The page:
You can flourish in a bad market and so when that happens progress threatens you. We have a chance here to do something entirely new. Tapping into Chicago is a new source of revenue for Indiana and for Northwest Indiana. This isn't me taking from you, beating you out of local business. This is us getting together and saying guys how do we get a piece of the pie that seems to be growing exponentially by the decade. When I was a kid there was a lot of problems in Chicago, and there's always going to be problems, but during on the last fifteen years they've become a global city.
It would be hard to argue than any of us that grew up in this area would have been able to convince somebody twenty years ago in a loop that it would look like it looks today with Millennium Park and the flourishing global businesses and just the center it has become for the country. Us tying into that are really a capitalistic venture. It's an American thing to do. We're going to grab onto the total growth and learn how to compete internationally, give our kids access to global opportunities in a global city.
Can you give examples of how cities of Northwest Indiana support each other?
BH: We've found recently with a lot of a deal closing funds, we located the company in Merrillville, we've done one in Gary, we've done recently one in Munster. We're working on something for North Porter County. This changed from when I did economic development ten years ago. You had this idea from the adjacent community that wow wasn't that a good thing? Well at a lot of the events that we go to when we make the announcement we'll find local elected officials from the next town over.
Everybody's saying this is good because we're understanding that none of us we have so many small communities here that not one community has enough economic options to sustain its own population. Valpo's economy is not strong enough by itself to support Valpo's population and income level. You've got to go to Crown Point. You've got to go to Gary. We all make money in different ways. We have to go to Chicago, Indianapolis in some cases, and we have to branch out. We don't have a big enough local economy. That mindset in people is understanding that, so a win is a win. That's just on the basic economic development level.
As far as these projects go I've seen a lot of officials in Marquette saying okay well this is a good start to the revitalization of Gary. That's important for everybody. I think Karen has done a great job as mayor over there reaching out to other places and saying we're not isolated either. This is about coming up together. We have to solve these problems together. We can do by ourselves. Hammond and Whiting is a great example where the RDA built a bridge needed across the two communities to link them and you can actually get from one project to the other on foot where there had been a highway.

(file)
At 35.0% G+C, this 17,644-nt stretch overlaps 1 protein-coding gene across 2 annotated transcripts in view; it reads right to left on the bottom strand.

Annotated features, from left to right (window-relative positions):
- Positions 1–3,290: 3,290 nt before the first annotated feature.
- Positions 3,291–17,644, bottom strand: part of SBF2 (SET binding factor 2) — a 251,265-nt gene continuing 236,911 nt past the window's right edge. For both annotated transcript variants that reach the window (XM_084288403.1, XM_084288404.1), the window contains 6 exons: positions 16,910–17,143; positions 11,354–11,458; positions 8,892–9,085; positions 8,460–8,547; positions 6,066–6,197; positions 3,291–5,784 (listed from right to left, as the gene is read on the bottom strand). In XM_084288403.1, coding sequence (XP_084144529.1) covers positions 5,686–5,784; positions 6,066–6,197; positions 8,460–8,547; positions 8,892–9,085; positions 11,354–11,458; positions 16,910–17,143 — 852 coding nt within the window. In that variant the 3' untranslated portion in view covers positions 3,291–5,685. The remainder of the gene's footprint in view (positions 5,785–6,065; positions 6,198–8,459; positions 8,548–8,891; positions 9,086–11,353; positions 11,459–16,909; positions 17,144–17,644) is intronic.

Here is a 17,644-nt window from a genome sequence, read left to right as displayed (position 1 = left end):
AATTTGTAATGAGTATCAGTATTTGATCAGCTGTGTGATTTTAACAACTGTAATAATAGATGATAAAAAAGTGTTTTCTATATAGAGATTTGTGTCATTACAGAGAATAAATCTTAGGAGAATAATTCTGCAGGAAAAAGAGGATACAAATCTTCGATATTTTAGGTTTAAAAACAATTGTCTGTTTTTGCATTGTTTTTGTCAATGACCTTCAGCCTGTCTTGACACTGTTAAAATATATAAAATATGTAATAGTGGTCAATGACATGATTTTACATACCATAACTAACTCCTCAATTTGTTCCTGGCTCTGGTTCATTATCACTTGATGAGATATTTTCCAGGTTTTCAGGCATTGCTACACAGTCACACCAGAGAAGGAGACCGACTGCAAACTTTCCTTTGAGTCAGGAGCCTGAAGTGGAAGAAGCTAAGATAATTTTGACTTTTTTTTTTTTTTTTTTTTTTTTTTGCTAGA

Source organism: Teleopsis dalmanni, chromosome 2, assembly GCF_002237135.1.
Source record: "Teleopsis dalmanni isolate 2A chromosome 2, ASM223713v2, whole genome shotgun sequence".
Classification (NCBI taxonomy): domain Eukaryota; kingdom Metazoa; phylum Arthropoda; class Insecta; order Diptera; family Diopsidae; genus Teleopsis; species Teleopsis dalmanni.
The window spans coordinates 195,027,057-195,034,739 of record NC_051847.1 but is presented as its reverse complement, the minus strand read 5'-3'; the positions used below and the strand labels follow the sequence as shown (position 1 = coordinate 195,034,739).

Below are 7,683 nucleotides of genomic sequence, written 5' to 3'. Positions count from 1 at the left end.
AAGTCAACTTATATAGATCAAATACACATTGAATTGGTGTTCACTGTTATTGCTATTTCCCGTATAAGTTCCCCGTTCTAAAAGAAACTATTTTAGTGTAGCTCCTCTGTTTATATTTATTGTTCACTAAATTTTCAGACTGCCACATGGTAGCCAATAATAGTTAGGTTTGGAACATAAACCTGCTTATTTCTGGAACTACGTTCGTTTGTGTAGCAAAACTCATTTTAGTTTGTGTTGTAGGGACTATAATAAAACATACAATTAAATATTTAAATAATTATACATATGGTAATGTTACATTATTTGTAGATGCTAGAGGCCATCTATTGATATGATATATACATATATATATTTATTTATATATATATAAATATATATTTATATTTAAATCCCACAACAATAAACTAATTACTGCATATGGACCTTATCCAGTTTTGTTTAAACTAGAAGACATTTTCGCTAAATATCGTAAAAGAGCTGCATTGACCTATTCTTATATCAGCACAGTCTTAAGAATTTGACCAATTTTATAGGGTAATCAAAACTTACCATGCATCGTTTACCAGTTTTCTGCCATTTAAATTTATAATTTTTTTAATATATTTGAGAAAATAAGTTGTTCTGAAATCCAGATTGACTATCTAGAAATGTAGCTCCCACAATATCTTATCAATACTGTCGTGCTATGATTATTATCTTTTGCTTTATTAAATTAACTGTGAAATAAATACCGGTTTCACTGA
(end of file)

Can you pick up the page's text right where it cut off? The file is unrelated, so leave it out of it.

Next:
Just these simple things in Northwest Indiana where rails and roads have separated whole populations for decades Building that bridge and having that day Mayor Tom McDermott and Mayor Joe Stahura stand there together and physically shake hands across a bridge. Part of our mission is to build bridges here. We literally built one. It's a pretty cool thing to watch the citizens be able to go back and forth and enjoy the community without risking their lives across the road.
People just by their nature if you put up some physical obstacles it sets in mentally as well, and they start to segregate themselves into these blocks. It can be a bad thing. So things like literally building the bridges is a great thing. I've seen economic development movement around here in different communities where companies relocated. Even the Urschel's situation in Valparaiso, I admired that Mayor Costas didn't see that as a negative thing. No one in Valpo is going to lose a job there. Valpo is a vibrant enough community that they will replace the tax revenue with new opportunities.
They've had other new companies come in since then. Just understanding that sometimes it's just about flexibility. It's not about winners and losers. Those are some examples. We've seen a lot a good support around the Gary Airport. We've done surveys where a lot of people in Porter County think it's important for the Gary Airport to succeed. I think things are changing in a real positive way.